The SFC blog post raises important questions about the opportunities and challenges presented by the NC and ND licenses. The NC and ND licenses currently make up four of the six licenses in the CC license suite:

These issues have surfaced frequently over the years, in varied forums and by a variety of stakeholders. CC studied the NC issue from 2008 to 2009, investigating how online populations understand noncommercial use in the context of the NC licenses. The previous year, CC acknowledged the differences between the NC and ND licenses on the one hand, and BY and BY-SA on the other, by announcing placement of the free cultural works seal on the BY and BY-SA deeds as part of an “effort to distinguish among the range of Creative Commons licenses”.

At the same time, CC celebrates successful adoption of the NC and ND licenses, in part because those licenses signal a desire to be more open than the alternative of “all rights reserved.” Moreover, those adopters may eventually migrate to more open licenses once exposed to the benefits that accompany sharing. But this duality opens CC to criticism (if not also confusion) about our identity and mission.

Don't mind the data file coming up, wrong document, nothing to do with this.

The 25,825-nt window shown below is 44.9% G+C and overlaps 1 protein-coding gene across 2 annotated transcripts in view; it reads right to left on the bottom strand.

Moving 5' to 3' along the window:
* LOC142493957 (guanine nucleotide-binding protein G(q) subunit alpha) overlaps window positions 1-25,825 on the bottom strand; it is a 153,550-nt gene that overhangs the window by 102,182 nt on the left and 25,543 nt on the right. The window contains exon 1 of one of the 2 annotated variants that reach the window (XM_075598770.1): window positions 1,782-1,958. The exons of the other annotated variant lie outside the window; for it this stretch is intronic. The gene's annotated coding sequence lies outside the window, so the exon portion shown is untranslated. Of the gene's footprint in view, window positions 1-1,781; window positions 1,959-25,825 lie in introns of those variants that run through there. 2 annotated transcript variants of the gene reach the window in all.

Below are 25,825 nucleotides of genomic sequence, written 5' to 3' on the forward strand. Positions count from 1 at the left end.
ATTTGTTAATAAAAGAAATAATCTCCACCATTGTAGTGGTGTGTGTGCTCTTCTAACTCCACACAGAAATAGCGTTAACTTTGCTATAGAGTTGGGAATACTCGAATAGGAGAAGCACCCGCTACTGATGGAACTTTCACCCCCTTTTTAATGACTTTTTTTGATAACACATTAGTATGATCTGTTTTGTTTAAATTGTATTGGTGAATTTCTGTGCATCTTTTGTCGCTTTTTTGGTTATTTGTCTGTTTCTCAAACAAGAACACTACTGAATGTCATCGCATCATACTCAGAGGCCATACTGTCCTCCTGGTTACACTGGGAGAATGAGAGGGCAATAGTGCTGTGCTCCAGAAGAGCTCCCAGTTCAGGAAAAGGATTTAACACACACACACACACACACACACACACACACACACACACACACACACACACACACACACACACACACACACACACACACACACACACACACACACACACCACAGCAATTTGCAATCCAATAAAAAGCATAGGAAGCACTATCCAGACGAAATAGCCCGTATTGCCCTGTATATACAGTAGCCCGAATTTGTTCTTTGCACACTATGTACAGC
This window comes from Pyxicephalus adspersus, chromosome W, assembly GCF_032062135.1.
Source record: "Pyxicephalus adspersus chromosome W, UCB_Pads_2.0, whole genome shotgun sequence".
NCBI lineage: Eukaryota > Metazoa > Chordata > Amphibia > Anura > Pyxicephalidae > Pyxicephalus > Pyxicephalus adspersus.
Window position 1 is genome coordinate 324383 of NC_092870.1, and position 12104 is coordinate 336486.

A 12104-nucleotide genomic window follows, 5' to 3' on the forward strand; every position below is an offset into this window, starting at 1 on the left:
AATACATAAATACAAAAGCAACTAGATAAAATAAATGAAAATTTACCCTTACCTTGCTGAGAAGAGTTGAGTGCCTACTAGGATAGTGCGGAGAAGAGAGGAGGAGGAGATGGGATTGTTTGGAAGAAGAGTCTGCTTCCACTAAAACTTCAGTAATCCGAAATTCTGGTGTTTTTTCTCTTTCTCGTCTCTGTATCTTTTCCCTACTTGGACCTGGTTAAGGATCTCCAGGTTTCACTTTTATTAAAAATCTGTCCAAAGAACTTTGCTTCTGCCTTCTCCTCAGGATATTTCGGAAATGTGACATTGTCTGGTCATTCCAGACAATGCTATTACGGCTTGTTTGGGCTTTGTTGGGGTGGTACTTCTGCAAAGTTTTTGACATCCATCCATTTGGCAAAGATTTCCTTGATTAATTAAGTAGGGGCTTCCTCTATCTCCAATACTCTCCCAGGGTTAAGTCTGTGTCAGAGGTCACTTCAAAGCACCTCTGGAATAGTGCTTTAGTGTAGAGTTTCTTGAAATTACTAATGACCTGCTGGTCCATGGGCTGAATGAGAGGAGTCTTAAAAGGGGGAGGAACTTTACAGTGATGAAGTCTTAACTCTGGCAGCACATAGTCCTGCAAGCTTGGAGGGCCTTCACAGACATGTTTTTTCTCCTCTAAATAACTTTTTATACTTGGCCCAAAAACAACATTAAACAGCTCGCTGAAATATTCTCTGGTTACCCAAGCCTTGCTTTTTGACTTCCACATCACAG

CC committed to addressing this issue most recently with the launch of the 4.0 license process following consultation with the CC affiliates at the 2011 Global Summit in Warsaw. We fully intend to engage in a manner that is inclusive of a wide range of voices and interests. In this way, CC will be best positioned to make informed, thoughtful decisions with the input of our community (defined in the broadest sense), our affiliates, and our adopters (both would-be and existing).

While the specific challenges to NC and ND are not tied to the 4.0 versioning process per se, they’ve been raised in the context of the 4.0 NonCommercial dialogue. The decision not to change the definition of NonCommercial itself in 4.0 now gives way to the broader policy discussion of the role that the NC (and ND) licenses serve, and CC’s stewardship of and communications around those licenses.